OK, so let's be honest - you've failed to keep your new year's resolutions even into the 2nd month of the year and you've got those February blues. Or maybe you wonder if you are suffering from SAD - Seasonal Affective Disorder? According to the SADAssociation (yes, it exists…), it can be a disabling illness, caused by a chemical imbalance in the hypothalamus of the brain, due to a shortening of daylight hours and lack of sunlight in winter months. At its worst, the illness includes sleeping problems, lethargy, overeating, depression, loss of libido, mood changes and general heightened anxiety.
For others, this time of year also seems to engender mild but less specific symptoms that are debilitating - we feel tired, vulnerable, lacking in energy and pretty well unable to make decent decisions. We all know how much better we feel once we have made a decision, instead of spending hours, days and maybe nights (hence lack of sleep) interminably going round and round worrying about something - or often seemingly endless things - making no decisions and being frustratingly ineffective. Whatever the time of year, this is enough to make one below par and even more anxious. There are though, a couple of other reasons for NOT letting oneself get low in February. First - it is after all the shortest month of the year. And, second, Saint Valentine had the thoughtfulness to die in 249 A.D on the 14th, and for many, that can be one of the most positive and enjoyable days of the year, hardly a time to be glum!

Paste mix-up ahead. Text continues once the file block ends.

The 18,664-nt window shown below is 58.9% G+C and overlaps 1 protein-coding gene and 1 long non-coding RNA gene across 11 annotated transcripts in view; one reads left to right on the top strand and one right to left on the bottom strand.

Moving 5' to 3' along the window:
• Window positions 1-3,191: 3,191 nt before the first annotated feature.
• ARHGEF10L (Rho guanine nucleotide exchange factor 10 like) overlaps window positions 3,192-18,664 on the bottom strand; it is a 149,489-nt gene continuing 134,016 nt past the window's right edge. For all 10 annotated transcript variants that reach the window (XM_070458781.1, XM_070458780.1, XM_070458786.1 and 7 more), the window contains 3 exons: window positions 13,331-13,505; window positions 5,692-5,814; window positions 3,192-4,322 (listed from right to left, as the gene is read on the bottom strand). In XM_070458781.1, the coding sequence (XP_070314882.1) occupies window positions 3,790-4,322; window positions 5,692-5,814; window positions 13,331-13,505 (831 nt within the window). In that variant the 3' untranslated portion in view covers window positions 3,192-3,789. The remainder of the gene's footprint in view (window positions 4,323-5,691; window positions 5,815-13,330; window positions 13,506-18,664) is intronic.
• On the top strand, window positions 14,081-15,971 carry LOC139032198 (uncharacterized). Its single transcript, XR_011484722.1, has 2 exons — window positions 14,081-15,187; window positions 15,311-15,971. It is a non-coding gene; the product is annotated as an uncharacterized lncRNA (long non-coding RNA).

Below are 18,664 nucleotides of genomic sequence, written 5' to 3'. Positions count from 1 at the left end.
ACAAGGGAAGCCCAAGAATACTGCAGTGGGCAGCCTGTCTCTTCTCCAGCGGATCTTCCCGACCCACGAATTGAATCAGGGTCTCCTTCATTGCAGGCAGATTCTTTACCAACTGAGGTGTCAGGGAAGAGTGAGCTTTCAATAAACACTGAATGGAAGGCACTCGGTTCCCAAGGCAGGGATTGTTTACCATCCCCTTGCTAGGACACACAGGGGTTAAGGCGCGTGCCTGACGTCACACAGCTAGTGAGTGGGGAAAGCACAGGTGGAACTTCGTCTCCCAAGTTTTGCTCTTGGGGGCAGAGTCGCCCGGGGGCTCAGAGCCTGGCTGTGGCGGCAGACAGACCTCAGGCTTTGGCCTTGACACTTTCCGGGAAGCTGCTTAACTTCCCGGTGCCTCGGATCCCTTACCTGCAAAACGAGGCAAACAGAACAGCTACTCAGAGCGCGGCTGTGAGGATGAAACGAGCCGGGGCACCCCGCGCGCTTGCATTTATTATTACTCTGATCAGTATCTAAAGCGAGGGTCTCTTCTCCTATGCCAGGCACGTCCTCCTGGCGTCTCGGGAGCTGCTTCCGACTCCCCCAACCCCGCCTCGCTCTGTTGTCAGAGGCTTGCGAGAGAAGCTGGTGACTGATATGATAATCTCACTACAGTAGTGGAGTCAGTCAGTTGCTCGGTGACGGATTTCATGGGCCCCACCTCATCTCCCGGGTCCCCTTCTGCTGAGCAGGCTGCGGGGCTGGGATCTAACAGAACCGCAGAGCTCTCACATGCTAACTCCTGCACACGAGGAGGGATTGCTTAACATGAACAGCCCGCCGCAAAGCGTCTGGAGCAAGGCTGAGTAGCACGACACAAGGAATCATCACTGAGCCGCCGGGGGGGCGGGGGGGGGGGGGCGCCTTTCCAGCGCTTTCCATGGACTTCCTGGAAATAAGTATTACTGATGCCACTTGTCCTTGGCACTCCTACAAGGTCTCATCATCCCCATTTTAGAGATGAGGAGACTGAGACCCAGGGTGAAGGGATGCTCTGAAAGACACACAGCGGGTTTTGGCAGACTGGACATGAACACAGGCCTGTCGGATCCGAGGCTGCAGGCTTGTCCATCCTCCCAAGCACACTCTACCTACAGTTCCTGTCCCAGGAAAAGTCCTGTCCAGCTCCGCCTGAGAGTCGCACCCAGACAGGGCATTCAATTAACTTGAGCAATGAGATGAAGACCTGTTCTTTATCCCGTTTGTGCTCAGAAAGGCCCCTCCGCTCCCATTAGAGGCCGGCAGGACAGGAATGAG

Returning to decision making, there are a couple of available alternatives. We can set up another association called All-4-SAD standing for All Four Seasons Active Decision-making, to counteract those blues and tackle issues decisively and effectively. Or, more simply, use a coach to help reach your own conclusions on any issues that are worrying and affecting you, whether it is to do with yourself, your family, your business - work, colleagues or employees - or indeed your career. The first step is that a trouble shared IS a trouble halved, leading to the decision-making part, which can mean that there is no trouble at all. Now, that's both effective and a way to beat those winter blues.
We would like to thank you for your practical advice and sensitive support which was much needed and hugely appreciated by both of us. Thank goodness we found you and managed as civilised a separation as possible – we are so grateful, both for ourselves and for our children.